Sales of passenger vehicles in China plummet 6.6% to 1.3m
13th August 2015

 THE slump in China’s car market worsened in July as sales contracted by 6.6 percent, according to industry figures released yesterday.

People in the world’s biggest market by number of vehicles bought 1.3 million cars, minivans and other passenger vehicles, said the China Association of Automobile Manufacturers.

Sales growth that peaked at 45 percent in 2009 has declined steadily as the world’s second-largest economy cooled and cities imposed ownership limits to curb smog and congestion.

The fall in recent months has been far sharper than expected, leading General Motors Co, Volkswagen AG and Chinese SUV brand Great Wall Motors to cut prices.

Global car brands have invested heavily in trying to appeal to Chinese tastes.

On July 22, GM announced a US$5 billion plan to develop models with its main Chinese partner, Shanghai Automotive Industries Corp, to sell in China, India, Brazil and other developing markets.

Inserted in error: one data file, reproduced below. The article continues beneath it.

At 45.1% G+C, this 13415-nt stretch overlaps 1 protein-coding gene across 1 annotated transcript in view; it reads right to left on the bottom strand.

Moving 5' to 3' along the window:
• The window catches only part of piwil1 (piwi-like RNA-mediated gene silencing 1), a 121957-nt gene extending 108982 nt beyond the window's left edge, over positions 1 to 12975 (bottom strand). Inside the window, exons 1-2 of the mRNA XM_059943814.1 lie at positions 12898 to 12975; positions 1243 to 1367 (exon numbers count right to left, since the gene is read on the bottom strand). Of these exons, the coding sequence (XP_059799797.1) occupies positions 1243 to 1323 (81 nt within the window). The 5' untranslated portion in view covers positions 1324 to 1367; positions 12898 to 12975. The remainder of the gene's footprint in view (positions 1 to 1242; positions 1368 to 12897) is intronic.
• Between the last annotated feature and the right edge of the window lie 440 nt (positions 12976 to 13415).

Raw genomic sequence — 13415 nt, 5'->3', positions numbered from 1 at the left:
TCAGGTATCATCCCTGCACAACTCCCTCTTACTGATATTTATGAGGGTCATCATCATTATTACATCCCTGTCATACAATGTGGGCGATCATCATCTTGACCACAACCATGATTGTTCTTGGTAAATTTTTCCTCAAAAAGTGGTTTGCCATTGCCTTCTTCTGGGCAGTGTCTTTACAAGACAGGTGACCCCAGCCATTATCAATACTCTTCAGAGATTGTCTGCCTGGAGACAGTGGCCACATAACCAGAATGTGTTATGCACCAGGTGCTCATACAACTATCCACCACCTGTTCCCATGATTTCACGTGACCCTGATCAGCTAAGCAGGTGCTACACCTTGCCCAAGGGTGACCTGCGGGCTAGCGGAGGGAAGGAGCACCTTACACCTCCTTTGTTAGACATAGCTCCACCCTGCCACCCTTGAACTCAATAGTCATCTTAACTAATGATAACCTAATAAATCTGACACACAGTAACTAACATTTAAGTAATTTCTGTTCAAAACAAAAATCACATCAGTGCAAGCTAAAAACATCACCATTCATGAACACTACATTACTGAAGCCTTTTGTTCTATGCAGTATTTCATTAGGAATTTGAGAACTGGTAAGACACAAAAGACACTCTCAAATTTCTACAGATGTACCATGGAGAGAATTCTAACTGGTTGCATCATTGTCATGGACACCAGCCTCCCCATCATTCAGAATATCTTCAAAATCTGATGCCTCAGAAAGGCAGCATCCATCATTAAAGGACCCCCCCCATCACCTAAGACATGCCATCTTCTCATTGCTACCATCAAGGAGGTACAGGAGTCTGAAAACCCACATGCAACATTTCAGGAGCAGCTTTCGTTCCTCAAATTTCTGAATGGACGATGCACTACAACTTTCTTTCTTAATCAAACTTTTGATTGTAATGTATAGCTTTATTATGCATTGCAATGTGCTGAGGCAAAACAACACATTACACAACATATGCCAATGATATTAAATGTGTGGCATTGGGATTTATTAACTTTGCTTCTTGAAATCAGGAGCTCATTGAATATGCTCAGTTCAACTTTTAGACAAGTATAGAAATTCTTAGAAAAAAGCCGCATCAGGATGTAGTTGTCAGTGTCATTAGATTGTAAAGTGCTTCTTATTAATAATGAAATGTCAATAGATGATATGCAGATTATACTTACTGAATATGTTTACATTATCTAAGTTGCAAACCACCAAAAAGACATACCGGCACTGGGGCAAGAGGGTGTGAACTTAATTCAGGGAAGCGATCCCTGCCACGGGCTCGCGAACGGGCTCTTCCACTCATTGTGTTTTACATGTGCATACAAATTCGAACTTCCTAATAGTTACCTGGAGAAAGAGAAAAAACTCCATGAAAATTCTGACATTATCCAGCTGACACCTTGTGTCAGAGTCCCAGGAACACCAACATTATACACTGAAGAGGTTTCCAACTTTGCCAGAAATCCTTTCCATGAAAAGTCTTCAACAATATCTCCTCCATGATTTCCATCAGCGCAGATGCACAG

Last month’s slide in sales followed June’s 3.4 percent decline, which was only the third such monthly contraction since September 2012.

This year’s downturn has been so abrupt that analysts who expected sales growth of up to 8 percent have cut their forecasts to as little as 1.7 percent.

Total vehicle sales, including trucks and buses, fell 7.1 percent in July to 1.5 million vehicles, though some types were relatively strong. SUV sales rose 34.2 percent to 393,000 vehicles, the association said.

Sales of passenger vehicles in the seven months through July rose 3.9 percent year on year to 1.1 million. Total vehicle sales came close to stalling, rising just 0.4 percent to 1.3 million.

Sales by Chinese brands rose 5.1 percent to 494,000 and their market share rose by 1.2 points to 38.9 percent.

GM, which competes with VW for the status of China’s biggest-selling car brand, said sales by the company and its Chinese partners fell 4 percent in July to 229,175. For the year to date, sales rose 3.3 percent to 1.9 million.

Ford said its July sales of Ford-brand vehicles dropped 6 percent year on year to 77,100.

Nissan said its July sales fell 13.9 percent to 84,200. For the year to date, sales rose 2.8 percent to 672,100 units.

Source: Shanghai Daily, August 13, 2015